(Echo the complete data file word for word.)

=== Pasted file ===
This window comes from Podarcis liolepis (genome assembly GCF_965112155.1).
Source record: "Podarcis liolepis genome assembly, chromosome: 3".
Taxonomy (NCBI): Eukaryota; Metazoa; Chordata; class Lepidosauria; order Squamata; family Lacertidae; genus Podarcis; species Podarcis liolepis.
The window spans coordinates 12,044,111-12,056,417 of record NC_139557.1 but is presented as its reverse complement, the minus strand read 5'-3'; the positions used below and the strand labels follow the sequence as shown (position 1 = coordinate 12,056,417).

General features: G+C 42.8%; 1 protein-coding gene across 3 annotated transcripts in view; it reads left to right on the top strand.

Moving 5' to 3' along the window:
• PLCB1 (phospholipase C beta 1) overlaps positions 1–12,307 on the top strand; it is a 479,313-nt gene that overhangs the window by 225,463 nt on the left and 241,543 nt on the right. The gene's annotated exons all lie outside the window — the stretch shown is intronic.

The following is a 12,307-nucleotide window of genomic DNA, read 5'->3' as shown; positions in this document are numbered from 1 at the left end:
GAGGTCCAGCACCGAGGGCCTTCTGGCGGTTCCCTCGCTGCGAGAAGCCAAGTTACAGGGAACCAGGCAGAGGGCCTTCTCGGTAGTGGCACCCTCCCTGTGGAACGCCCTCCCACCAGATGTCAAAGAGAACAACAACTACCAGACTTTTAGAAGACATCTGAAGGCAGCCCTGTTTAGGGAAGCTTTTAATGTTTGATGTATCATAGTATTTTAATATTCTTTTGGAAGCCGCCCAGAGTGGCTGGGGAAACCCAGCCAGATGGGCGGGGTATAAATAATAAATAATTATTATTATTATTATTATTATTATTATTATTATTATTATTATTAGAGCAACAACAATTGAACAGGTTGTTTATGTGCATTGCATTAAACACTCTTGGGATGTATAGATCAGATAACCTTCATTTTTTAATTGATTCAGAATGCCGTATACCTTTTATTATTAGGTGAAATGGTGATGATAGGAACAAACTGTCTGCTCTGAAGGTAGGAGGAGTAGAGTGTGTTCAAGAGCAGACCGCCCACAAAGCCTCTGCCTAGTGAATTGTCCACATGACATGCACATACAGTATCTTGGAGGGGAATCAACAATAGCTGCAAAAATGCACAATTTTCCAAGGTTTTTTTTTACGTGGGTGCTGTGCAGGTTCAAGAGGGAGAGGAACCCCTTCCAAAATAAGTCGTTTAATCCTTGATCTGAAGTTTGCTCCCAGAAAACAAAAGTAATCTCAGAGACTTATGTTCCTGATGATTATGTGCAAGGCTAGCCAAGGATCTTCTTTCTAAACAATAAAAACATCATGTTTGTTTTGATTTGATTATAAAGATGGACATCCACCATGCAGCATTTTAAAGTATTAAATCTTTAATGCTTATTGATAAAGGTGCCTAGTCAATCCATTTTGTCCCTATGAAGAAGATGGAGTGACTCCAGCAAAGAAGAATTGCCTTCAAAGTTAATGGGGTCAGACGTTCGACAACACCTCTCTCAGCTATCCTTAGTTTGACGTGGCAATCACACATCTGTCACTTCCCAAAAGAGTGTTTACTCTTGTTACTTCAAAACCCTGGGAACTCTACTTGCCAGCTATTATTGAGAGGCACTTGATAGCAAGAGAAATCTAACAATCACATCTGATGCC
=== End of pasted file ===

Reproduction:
This window comes from Podarcis liolepis (genome assembly GCF_965112155.1).
Source record: "Podarcis liolepis genome assembly, chromosome: 3".
Taxonomy (NCBI): Eukaryota; Metazoa; Chordata; class Lepidosauria; order Squamata; family Lacertidae; genus Podarcis; species Podarcis liolepis.
The window spans coordinates 12,044,111-12,056,417 of record NC_139557.1 but is presented as its reverse complement, the minus strand read 5'-3'; the positions used below and the strand labels follow the sequence as shown (position 1 = coordinate 12,056,417).

General features: G+C 42.8%; 1 protein-coding gene across 3 annotated transcripts in view; it reads left to right on the top strand.

Moving 5' to 3' along the window:
• PLCB1 (phospholipase C beta 1) overlaps positions 1–12,307 on the top strand; it is a 479,313-nt gene that overhangs the window by 225,463 nt on the left and 241,543 nt on the right. The gene's annotated exons all lie outside the window — the stretch shown is intronic.

The following is a 12,307-nucleotide window of genomic DNA, read 5'->3' as shown; positions in this document are numbered from 1 at the left end:
GAGGTCCAGCACCGAGGGCCTTCTGGCGGTTCCCTCGCTGCGAGAAGCCAAGTTACAGGGAACCAGGCAGAGGGCCTTCTCGGTAGTGGCACCCTCCCTGTGGAACGCCCTCCCACCAGATGTCAAAGAGAACAACAACTACCAGACTTTTAGAAGACATCTGAAGGCAGCCCTGTTTAGGGAAGCTTTTAATGTTTGATGTATCATAGTATTTTAATATTCTTTTGGAAGCCGCCCAGAGTGGCTGGGGAAACCCAGCCAGATGGGCGGGGTATAAATAATAAATAATTATTATTATTATTATTATTATTATTATTATTATTATTATTATTAGAGCAACAACAATTGAACAGGTTGTTTATGTGCATTGCATTAAACACTCTTGGGATGTATAGATCAGATAACCTTCATTTTTTAATTGATTCAGAATGCCGTATACCTTTTATTATTAGGTGAAATGGTGATGATAGGAACAAACTGTCTGCTCTGAAGGTAGGAGGAGTAGAGTGTGTTCAAGAGCAGACCGCCCACAAAGCCTCTGCCTAGTGAATTGTCCACATGACATGCACATACAGTATCTTGGAGGGGAATCAACAATAGCTGCAAAAATGCACAATTTTCCAAGGTTTTTTTTTACGTGGGTGCTGTGCAGGTTCAAGAGGGAGAGGAACCCCTTCCAAAATAAGTCGTTTAATCCTTGATCTGAAGTTTGCTCCCAGAAAACAAAAGTAATCTCAGAGACTTATGTTCCTGATGATTATGTGCAAGGCTAGCCAAGGATCTTCTTTCTAAACAATAAAAACATCATGTTTGTTTTGATTTGATTATAAAGATGGACATCCACCATGCAGCATTTTAAAGTATTAAATCTTTAATGCTTATTGATAAAGGTGCCTAGTCAATCCATTTTGTCCCTATGAAGAAGATGGAGTGACTCCAGCAAAGAAGAATTGCCTTCAAAGTTAATGGGGTCAGACGTTCGACAACACCTCTCTCAGCTATCCTTAGTTTGACGTGGCAATCACACATCTGTCACTTCCCAAAAGAGTGTTTACTCTTGTTACTTCAAAACCCTGGGAACTCTACTTGCCAGCTATTATTGAGAGGCACTTGATAGCAAGAGAAATCTAACAATCACATCTGATGCC